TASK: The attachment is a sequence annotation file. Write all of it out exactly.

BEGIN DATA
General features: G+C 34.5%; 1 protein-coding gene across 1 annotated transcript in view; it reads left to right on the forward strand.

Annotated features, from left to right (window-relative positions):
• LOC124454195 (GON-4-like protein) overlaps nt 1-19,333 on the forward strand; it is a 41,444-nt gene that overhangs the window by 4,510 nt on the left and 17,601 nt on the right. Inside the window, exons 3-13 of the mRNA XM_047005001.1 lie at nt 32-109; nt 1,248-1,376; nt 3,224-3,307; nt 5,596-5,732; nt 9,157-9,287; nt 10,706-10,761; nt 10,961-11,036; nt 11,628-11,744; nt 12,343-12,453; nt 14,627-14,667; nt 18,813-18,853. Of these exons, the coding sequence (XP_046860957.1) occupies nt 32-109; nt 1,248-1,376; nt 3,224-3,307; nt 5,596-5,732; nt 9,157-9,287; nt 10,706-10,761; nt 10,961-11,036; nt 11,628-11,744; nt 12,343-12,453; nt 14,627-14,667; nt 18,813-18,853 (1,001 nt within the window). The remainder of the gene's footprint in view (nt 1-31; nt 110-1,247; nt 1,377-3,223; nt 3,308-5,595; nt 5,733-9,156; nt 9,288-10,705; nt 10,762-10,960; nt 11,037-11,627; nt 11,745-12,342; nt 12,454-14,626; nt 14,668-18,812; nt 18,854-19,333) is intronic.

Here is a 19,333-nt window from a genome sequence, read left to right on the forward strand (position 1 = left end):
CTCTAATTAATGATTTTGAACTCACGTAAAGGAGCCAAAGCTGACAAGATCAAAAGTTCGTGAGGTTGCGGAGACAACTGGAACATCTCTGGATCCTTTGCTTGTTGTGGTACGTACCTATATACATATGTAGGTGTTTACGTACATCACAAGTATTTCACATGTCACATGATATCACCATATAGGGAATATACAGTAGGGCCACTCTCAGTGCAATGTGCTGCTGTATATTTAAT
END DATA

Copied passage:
General features: G+C 34.5%; 1 protein-coding gene across 1 annotated transcript in view; it reads left to right on the forward strand.

Annotated features, from left to right (window-relative positions):
• LOC124454195 (GON-4-like protein) overlaps nt 1-19,333 on the forward strand; it is a 41,444-nt gene that overhangs the window by 4,510 nt on the left and 17,601 nt on the right. Inside the window, exons 3-13 of the mRNA XM_047005001.1 lie at nt 32-109; nt 1,248-1,376; nt 3,224-3,307; nt 5,596-5,732; nt 9,157-9,287; nt 10,706-10,761; nt 10,961-11,036; nt 11,628-11,744; nt 12,343-12,453; nt 14,627-14,667; nt 18,813-18,853. Of these exons, the coding sequence (XP_046860957.1) occupies nt 32-109; nt 1,248-1,376; nt 3,224-3,307; nt 5,596-5,732; nt 9,157-9,287; nt 10,706-10,761; nt 10,961-11,036; nt 11,628-11,744; nt 12,343-12,453; nt 14,627-14,667; nt 18,813-18,853 (1,001 nt within the window). The remainder of the gene's footprint in view (nt 1-31; nt 110-1,247; nt 1,377-3,223; nt 3,308-5,595; nt 5,733-9,156; nt 9,288-10,705; nt 10,762-10,960; nt 11,037-11,627; nt 11,745-12,342; nt 12,454-14,626; nt 14,668-18,812; nt 18,854-19,333) is intronic.

Here is a 19,333-nt window from a genome sequence, read left to right on the forward strand (position 1 = left end):
CTCTAATTAATGATTTTGAACTCACGTAAAGGAGCCAAAGCTGACAAGATCAAAAGTTCGTGAGGTTGCGGAGACAACTGGAACATCTCTGGATCCTTTGCTTGTTGTGGTACGTACCTATATACATATGTAGGTGTTTACGTACATCACAAGTATTTCACATGTCACATGATATCACCATATAGGGAATATACAGTAGGGCCACTCTCAGTGCAATGTGCTGCTGTATATTTAAT